Beyond these explorations of performance, David Elliot has curated works from some of the blockbuster names of video art. Isaac Julien’s Ten Thousand Waves (2010, UK) is a stunning installation across nine screens. Based on the tragedy of drowned cockle harvesters in Moorecomb Bay, UK in 2004, Julien has collaborated with renowned Chinese artists such as poet Wang Ping, calligrapher Gong Fagen and actress Maggie Cheung to create a multi-faceted reflection on homeland and migration—part documentary, part fantasy, part memorial. Forget 3D, Julien’s stunning imagery, intelligently presented in split narratives across the multiscreens, is a far more immersive, and rewarding cinematic experience.

Interestingly, Julien also collaborated with artist Yang Fudong, who presents his own work in this biennale, East of Que Village (2007, China)—a bleak exploration of life in northern China. Fudong projects black and white images across six screens, his quiet, non-invasive style juxtaposing scenes of a pack of dogs who are literally dying of starvation in front of the camera (even feeding off other dogs) with quotidian human activities in an inhospitable landscape. As westerners it’s easy for our sympathies to go to the dogs, yet the lives of the people here are perilously close to the same level of hardship. East of Que Village is a confronting and conflicting experience.

Similarly, Steve McQueen’s Gravesend looks at the hardship of miners in the Congo, who scratch from the earth by hand an unspecified but valuable commodity. I find McQueen’s work to be essentially visual-audio: the potency of each image drawn out by the heightening of diegetic sound, such as the amazing timbres of splintering rock or compressed air machines. Structured by poetic association—the glow of the molten substance in a crucible is paralleled by the orb of the sun setting behind the factory; the labour of the men is contrasted with the clinical atmosphere of the roboticised factory—McQueen’s work is evocative without being definitive.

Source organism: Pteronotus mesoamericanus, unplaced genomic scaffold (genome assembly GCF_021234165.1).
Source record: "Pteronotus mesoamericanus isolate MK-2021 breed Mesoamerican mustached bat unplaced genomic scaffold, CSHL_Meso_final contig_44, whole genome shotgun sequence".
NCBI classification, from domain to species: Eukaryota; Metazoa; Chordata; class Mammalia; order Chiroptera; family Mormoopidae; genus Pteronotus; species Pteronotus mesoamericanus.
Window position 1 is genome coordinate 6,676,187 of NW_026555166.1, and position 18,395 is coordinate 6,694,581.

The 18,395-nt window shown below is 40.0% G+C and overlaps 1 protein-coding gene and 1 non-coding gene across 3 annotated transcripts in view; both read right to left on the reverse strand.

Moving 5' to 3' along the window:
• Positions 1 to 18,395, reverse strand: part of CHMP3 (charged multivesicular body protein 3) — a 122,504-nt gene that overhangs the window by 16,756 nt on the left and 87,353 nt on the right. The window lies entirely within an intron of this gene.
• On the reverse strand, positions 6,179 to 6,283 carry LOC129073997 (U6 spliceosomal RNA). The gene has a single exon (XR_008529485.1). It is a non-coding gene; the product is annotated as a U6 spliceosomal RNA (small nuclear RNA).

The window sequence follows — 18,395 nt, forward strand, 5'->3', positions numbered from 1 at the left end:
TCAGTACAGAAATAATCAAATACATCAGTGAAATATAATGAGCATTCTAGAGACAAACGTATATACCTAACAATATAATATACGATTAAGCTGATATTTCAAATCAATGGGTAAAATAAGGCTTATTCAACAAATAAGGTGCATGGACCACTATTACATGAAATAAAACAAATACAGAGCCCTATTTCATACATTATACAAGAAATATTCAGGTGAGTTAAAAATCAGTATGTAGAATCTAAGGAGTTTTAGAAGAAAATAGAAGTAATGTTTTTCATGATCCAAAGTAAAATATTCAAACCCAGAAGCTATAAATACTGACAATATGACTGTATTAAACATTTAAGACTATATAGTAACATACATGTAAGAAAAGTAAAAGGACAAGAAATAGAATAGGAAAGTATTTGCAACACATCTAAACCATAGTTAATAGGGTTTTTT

Of the many video works in the 17th Biennale of Sydney I found myself drawn to the ones discussed here not only because of a personal preoccupation with performance and video, on the one hand, and the interplay of audio and the visual on the other, but because all of these works exemplified David Elliot’s thematic provocation. While this tight curatorial vision sometimes runs the risk of inflicting homogeneity, it also offers boldness—a willingness to say something, at a time when it is all too easy to stifle conscience and be satisfied with distractions.


17th Biennale of Sydney, The Beauty of Distance: Songs of Survival in a Precarious Age, curator David Elliot; Cockatoo Island, MCA, Wharf 2/3, AGNSW Forecourt, Sydney Opera House, The Botanic Gardens, Artspace; May 12-Aug 1

RealTime issue #97 June-July 2010 pg. 46

© Gail Priest; for permission to reproduce apply to realtime@realtimearts.net